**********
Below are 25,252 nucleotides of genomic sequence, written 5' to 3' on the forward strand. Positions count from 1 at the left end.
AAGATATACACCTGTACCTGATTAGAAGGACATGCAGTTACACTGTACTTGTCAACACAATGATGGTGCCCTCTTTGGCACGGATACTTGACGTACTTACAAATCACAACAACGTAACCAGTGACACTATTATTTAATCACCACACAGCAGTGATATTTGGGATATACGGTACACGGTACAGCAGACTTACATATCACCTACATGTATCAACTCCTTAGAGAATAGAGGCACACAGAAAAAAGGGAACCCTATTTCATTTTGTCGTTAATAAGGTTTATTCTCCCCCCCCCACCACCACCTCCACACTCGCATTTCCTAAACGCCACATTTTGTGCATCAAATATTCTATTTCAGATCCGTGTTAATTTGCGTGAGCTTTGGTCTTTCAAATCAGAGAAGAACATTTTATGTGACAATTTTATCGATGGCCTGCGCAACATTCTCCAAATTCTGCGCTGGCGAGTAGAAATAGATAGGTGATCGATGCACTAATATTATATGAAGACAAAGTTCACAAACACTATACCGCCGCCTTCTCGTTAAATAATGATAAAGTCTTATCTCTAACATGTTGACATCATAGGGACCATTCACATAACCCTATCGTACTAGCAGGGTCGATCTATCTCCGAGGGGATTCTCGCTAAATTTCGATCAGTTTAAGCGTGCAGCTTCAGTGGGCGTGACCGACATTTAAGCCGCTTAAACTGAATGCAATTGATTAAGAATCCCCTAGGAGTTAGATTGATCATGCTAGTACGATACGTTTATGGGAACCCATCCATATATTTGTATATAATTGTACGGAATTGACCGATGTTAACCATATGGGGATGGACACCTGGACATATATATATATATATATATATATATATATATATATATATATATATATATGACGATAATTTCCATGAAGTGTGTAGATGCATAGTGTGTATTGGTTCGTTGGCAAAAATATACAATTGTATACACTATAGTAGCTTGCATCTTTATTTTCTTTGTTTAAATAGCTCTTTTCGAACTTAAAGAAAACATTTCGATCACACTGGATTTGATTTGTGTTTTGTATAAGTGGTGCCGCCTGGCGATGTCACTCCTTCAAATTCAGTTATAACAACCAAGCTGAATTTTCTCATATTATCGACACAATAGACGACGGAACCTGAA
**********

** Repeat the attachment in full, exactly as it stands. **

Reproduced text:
Below are 25,252 nucleotides of genomic sequence, written 5' to 3' on the forward strand. Positions count from 1 at the left end.
AAGATATACACCTGTACCTGATTAGAAGGACATGCAGTTACACTGTACTTGTCAACACAATGATGGTGCCCTCTTTGGCACGGATACTTGACGTACTTACAAATCACAACAACGTAACCAGTGACACTATTATTTAATCACCACACAGCAGTGATATTTGGGATATACGGTACACGGTACAGCAGACTTACATATCACCTACATGTATCAACTCCTTAGAGAATAGAGGCACACAGAAAAAAGGGAACCCTATTTCATTTTGTCGTTAATAAGGTTTATTCTCCCCCCCCCACCACCACCTCCACACTCGCATTTCCTAAACGCCACATTTTGTGCATCAAATATTCTATTTCAGATCCGTGTTAATTTGCGTGAGCTTTGGTCTTTCAAATCAGAGAAGAACATTTTATGTGACAATTTTATCGATGGCCTGCGCAACATTCTCCAAATTCTGCGCTGGCGAGTAGAAATAGATAGGTGATCGATGCACTAATATTATATGAAGACAAAGTTCACAAACACTATACCGCCGCCTTCTCGTTAAATAATGATAAAGTCTTATCTCTAACATGTTGACATCATAGGGACCATTCACATAACCCTATCGTACTAGCAGGGTCGATCTATCTCCGAGGGGATTCTCGCTAAATTTCGATCAGTTTAAGCGTGCAGCTTCAGTGGGCGTGACCGACATTTAAGCCGCTTAAACTGAATGCAATTGATTAAGAATCCCCTAGGAGTTAGATTGATCATGCTAGTACGATACGTTTATGGGAACCCATCCATATATTTGTATATAATTGTACGGAATTGACCGATGTTAACCATATGGGGATGGACACCTGGACATATATATATATATATATATATATATATATATATATATATATATATATATGACGATAATTTCCATGAAGTGTGTAGATGCATAGTGTGTATTGGTTCGTTGGCAAAAATATACAATTGTATACACTATAGTAGCTTGCATCTTTATTTTCTTTGTTTAAATAGCTCTTTTCGAACTTAAAGAAAACATTTCGATCACACTGGATTTGATTTGTGTTTTGTATAAGTGGTGCCGCCTGGCGATGTCACTCCTTCAAATTCAGTTATAACAACCAAGCTGAATTTTCTCATATTATCGACACAATAGACGACGGAACCTGAA